Steve Cochran (Robert Alexander Cochran)

Steve Cochran

From 1949–52 Steve Cochran worked for Warner Brothers in mostly supporting roles (often playing boxers and gangsters), and before that he was under contract to Samuel Goldwyn. He appeared in many films, including The Chase (1946), The Best Years of Our Lives (1946), Copacabana (1947), A Song Is Born (1948), Highway 301 (1950), The Damned Don’t Cry! (1950), Of Love and Desire (1963), and Inside the Walls of Folsom Prison (1951), which inspired Johnny Cash to write his song “Folsom Prison Blues”. One of his most memorable roles was as psychotic mobster James Cagney’s power-hungry henchman, Big Ed Somers, in the gangster classic White Heat (1949). In 1953 Cochran formed his own production company, Robert Alexander Productions, where he won critical acclaim for two of his performances in his company’s films. Cochran played a disgraced, alcoholic itinerant farmer struggling to regain the love of his family in Come Next Spring (1956), a troubled drifter in Michelangelo Antonioni’s Il Grido (1957), produced in Italy. Cochran played Billy in The Deadly Companions (1961). His production company attempted to make some television series[3] and other films such as The Tom Mix Story (with Cochran as Mix), but they were never produced with the exception of a television pilot where he played John C. Fremont in Fremont the Trailblazer. Cochran’s final film was Mozambique (1965).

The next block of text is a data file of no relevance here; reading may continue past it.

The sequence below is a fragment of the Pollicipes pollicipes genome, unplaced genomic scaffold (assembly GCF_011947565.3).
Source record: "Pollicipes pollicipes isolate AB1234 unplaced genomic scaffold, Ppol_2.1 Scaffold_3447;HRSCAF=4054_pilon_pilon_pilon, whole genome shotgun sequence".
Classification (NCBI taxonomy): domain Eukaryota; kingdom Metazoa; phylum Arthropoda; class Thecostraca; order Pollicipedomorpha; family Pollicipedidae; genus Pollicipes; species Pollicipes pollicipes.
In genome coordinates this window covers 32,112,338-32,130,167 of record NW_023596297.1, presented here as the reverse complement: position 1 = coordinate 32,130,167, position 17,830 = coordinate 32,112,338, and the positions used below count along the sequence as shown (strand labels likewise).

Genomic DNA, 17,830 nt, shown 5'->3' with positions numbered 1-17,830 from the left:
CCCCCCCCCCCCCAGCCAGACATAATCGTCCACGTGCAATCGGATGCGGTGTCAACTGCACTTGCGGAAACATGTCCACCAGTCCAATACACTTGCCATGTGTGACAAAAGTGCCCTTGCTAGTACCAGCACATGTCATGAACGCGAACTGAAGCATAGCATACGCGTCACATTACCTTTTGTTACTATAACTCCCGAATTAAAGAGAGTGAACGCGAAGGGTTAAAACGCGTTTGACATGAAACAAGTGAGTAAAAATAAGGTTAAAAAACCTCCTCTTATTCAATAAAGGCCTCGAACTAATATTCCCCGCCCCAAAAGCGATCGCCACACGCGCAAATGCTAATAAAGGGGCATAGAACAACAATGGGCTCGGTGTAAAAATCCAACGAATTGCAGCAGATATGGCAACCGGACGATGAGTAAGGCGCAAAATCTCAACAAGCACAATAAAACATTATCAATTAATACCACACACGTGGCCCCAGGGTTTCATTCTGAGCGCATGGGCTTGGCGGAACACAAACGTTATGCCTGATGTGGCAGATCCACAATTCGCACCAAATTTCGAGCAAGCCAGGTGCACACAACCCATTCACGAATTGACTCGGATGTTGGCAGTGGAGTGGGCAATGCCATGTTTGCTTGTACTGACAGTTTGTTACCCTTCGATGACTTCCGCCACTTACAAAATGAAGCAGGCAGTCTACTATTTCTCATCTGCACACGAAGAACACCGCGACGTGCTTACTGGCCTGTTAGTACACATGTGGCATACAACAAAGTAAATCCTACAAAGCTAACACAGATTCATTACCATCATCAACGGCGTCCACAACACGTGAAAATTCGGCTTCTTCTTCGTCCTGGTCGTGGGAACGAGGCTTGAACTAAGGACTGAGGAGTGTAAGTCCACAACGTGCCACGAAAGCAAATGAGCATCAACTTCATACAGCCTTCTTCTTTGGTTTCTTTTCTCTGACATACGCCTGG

Steve Cochran starred in a string of B movies throughout the 1950s, including Carnival Story (1954). He frequently appeared in episodes of the most popular television series of the era, such as Bonanza, The Untouchables, Route 66, Bus Stop, Stoney Burke, and the 1959 episode “What You Need” of CBS’s The Twilight Zone. On June 15, 1965, at the age of 48, Steve Cochran died on his yacht off the coast of Guatemala, reportedly due to an acute lung infection. His body, along with three female assistants, remained aboard for ten days since the three women did not know how to operate the boat. It drifted to shore in Port Champerico, Guatemala, and was found by authorities. There were various rumors of foul play and poisoning, but reportedly no new evidence was found.

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  • May, 25, 1917
  • USA
  • Eureka, California


  • June, 15, 1965
  • Off the coast of Guatemala

Cause of Death

  • acute lung infection


  • Monterey City Cemetery
  • Monterey, California
  • USA

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